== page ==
When Protestant friends start in on me about “vain repetition,” I dare them to get through a whole prayer without repeating “andlordwejust.” Can’t do it.



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scotty

posted December 11, 2009 at 9:04 am


ahaha they def say just because they want to sound sincere and want something hyper spiritual to happen. maybe genuine step towards faith or maybe to assert their own self righteousness in front of others? i am not sure but i know for me when i pray like this it is usually the latter..



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Kari Ann

posted February 18, 2010 at 1:43 pm


Another one: “DearLordGod”.



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Ron

posted August 11, 2010 at 12:32 am


Yes….this is a habit and it shows up in other areas
of our speech as well. It belittles our intent
and our expectations. Maybe we should say less and
Pray for one specific thing and not try to cover all
the bases at once.Pray it and mean it and visualise it.
The Holy Spirit needs our humble undivided attention.
Praise God from Whom all Blessings flow..Thank you Jesus.
I love you Jesus.Yes Lord, Let Divine Love fill my heart.
Come, Let us Break Bread in Jesus name.
Be renewed by The Holy Spirit.
Remain steadfast examples of The Path
and The Light, one Blessing at a time.
In The Name and The Body
of The living Risen Christ
We Praise Almighty God.
Amen.



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Jerry

posted August 27, 2010 at 5:29 pm


the youth pastor. I couldn’t count how many times he said “Father God.” They do it all over the world. I can’t speak Russian, but when I kept hearing the same word over and over again, I figured they were saying Jehovah in some form.



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Your Name

posted April 29, 2011 at 12:48 am


“Lord Jesus I’m just crying out to you Father for your many blessings. Father God if you could just lay your hands on all of us today as we come into your house to wroship you Father. Lord just forgive us our transgressions for we know not what we do Father. God just place a heavy burden our our hearts so that we may worship you in joy and in spirit. Father if you could just renew our spirit so that we may trust in you today as we worship Father and just be with everyone that has come here today. God, may we just lay out our hearts for you Father. Amen.”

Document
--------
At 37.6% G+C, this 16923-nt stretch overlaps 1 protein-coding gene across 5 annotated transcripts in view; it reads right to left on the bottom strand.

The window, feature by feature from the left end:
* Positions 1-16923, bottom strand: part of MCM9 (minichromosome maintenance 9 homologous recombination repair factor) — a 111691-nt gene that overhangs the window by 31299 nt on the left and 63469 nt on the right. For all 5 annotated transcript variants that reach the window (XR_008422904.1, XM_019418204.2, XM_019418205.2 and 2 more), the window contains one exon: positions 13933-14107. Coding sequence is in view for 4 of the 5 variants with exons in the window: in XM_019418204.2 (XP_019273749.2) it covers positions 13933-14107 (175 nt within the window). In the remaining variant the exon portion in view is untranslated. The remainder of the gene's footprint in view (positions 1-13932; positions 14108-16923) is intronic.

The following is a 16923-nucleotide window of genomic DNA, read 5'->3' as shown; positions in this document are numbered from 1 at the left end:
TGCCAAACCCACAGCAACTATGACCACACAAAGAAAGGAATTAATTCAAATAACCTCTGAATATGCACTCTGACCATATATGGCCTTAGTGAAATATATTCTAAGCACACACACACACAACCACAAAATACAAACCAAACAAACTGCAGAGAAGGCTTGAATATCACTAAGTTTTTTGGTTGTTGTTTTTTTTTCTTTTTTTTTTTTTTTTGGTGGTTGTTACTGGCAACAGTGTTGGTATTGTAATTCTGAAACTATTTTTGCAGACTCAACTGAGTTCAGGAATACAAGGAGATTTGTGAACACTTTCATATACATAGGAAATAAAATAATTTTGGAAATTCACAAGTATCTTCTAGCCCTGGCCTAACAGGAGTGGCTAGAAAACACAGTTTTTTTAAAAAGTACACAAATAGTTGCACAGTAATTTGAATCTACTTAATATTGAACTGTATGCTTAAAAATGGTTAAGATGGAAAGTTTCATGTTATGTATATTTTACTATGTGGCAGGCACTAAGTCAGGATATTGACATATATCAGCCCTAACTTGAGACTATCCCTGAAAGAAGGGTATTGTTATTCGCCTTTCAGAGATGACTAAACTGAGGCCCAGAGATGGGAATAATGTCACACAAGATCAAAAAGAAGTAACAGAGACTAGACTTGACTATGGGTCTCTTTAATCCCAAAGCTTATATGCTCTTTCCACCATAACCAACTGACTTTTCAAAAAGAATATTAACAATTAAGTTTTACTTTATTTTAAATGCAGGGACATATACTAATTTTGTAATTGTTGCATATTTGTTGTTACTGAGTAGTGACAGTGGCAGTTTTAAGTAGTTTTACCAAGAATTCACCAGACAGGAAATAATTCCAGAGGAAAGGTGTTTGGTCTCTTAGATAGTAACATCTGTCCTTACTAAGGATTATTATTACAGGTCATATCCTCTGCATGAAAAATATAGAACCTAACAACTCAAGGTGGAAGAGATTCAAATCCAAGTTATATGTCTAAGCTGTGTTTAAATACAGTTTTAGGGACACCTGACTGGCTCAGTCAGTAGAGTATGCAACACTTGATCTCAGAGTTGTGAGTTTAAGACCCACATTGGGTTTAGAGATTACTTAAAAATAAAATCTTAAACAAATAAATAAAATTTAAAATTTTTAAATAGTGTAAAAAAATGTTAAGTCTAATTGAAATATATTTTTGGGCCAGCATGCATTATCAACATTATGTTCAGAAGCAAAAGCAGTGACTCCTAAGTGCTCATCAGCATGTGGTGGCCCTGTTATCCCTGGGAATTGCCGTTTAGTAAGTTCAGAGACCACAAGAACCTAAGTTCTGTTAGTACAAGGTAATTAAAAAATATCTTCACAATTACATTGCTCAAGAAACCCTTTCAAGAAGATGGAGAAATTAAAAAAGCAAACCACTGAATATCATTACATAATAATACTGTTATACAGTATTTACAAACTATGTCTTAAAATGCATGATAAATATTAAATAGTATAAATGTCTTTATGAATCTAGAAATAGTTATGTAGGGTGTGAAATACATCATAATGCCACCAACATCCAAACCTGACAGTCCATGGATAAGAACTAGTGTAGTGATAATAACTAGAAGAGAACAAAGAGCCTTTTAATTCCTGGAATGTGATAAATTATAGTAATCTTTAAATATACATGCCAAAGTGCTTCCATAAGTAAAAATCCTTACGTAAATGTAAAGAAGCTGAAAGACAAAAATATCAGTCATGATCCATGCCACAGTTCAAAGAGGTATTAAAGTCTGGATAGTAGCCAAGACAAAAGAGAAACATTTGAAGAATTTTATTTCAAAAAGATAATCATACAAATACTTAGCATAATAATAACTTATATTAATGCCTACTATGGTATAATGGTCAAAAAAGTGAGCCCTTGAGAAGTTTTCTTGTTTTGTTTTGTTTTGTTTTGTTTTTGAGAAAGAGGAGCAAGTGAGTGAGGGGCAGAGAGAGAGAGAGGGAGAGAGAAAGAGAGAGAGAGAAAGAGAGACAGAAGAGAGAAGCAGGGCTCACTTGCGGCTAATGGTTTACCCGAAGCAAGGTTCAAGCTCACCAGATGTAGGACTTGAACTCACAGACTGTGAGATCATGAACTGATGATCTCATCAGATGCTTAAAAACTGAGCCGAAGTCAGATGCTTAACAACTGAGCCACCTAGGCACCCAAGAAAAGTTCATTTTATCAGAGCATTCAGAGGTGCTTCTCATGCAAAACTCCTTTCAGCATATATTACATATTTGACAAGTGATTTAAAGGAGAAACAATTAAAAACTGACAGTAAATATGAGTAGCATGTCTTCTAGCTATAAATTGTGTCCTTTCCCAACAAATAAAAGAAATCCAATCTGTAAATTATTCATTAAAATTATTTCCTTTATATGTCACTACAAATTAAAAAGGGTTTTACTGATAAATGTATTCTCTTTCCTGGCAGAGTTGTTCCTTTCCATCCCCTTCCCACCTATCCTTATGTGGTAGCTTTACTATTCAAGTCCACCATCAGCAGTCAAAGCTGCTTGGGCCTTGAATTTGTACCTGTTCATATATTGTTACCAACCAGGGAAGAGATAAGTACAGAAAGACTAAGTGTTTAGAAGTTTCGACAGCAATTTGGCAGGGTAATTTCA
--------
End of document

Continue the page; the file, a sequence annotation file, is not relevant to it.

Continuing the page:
I grew up in church and I can now easily recite the prayers for personal entertainment.



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Jim

posted January 12, 2012 at 8:54 am


To echo an earlier comment, I believe that “just” is a way to pause while thinking of the next phrase and it also reiterates one’s humility in “merely” asking for the things in the prayer. I believe that it’s harmless and many of the folks who do it a lot are spirit-filled Christians who live by their actions, not just their words. However, it’s a distraction to me, and I don’t think the Holy Spirit is responsible for the pause words we use to get through a public prayer. I prefer to pray publicly with actual pauses, trusting God to provide the utterance, and if it doesn’t come, the silent pause is more of a blessing than the word inserted to fill the pause. Or maybe I shouldn’t offer a public prayer if all I can do is run my mouth with spiritual sounding phrases separated by “just.”



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Mark Burns

posted June 27, 2012 at 1:11 am


Why do Christians even pray aloud at all? It is one of the things that drives me crazy about the Christian culture. Matthew 6:6 clearly tells Christians not to pray in public at all, yet most Christians ONLY pray in public, before a meal, at church, etc., yet have little to no private prayer life whatsoever.

Christians are quick to downplay Matthew’s instruction and call it merely an example to demonstrate that the proper attitude is important when praying. Yet Jesus demonstrates exactly the same habits as this verse instructs Christians to do. In Mark 1:35 (as well as a number of other places), Jesus makes a point of taking many steps to avoid praying with any distractions, including waking up early and going to a secluded, private place.

If Matthew says not to pray publicly, but to hide in your room, and Jesus demonstrates the same, why do Christians feel at liberty to do this at all? We have both the instruction and the example to follow, yet Christians, I believe, are more into their culture than what the Bible actually says to do.